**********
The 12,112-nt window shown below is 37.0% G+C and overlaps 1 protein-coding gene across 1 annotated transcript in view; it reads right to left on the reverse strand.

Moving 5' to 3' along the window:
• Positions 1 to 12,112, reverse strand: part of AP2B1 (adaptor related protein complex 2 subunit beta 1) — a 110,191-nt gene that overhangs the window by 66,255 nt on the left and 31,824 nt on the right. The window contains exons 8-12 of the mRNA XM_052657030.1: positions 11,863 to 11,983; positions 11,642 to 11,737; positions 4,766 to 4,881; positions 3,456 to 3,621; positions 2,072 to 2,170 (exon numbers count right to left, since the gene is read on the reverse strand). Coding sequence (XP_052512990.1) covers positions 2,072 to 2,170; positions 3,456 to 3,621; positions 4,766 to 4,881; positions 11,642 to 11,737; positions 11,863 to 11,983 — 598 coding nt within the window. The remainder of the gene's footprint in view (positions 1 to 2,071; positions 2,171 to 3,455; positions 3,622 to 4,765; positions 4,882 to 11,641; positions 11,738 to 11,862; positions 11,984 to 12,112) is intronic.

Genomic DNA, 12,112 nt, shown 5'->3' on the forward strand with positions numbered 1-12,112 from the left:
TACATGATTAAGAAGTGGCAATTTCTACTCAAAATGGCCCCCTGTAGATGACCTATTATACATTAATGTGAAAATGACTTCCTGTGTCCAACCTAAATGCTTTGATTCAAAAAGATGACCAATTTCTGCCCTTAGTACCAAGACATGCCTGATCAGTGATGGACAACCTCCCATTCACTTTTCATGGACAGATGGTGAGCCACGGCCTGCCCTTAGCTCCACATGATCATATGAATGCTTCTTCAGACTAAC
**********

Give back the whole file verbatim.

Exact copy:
The 12,112-nt window shown below is 37.0% G+C and overlaps 1 protein-coding gene across 1 annotated transcript in view; it reads right to left on the reverse strand.

Moving 5' to 3' along the window:
• Positions 1 to 12,112, reverse strand: part of AP2B1 (adaptor related protein complex 2 subunit beta 1) — a 110,191-nt gene that overhangs the window by 66,255 nt on the left and 31,824 nt on the right. The window contains exons 8-12 of the mRNA XM_052657030.1: positions 11,863 to 11,983; positions 11,642 to 11,737; positions 4,766 to 4,881; positions 3,456 to 3,621; positions 2,072 to 2,170 (exon numbers count right to left, since the gene is read on the reverse strand). Coding sequence (XP_052512990.1) covers positions 2,072 to 2,170; positions 3,456 to 3,621; positions 4,766 to 4,881; positions 11,642 to 11,737; positions 11,863 to 11,983 — 598 coding nt within the window. The remainder of the gene's footprint in view (positions 1 to 2,071; positions 2,171 to 3,455; positions 3,622 to 4,765; positions 4,882 to 11,641; positions 11,738 to 11,862; positions 11,984 to 12,112) is intronic.

Genomic DNA, 12,112 nt, shown 5'->3' on the forward strand with positions numbered 1-12,112 from the left:
TACATGATTAAGAAGTGGCAATTTCTACTCAAAATGGCCCCCTGTAGATGACCTATTATACATTAATGTGAAAATGACTTCCTGTGTCCAACCTAAATGCTTTGATTCAAAAAGATGACCAATTTCTGCCCTTAGTACCAAGACATGCCTGATCAGTGATGGACAACCTCCCATTCACTTTTCATGGACAGATGGTGAGCCACGGCCTGCCCTTAGCTCCACATGATCATATGAATGCTTCTTCAGACTAAC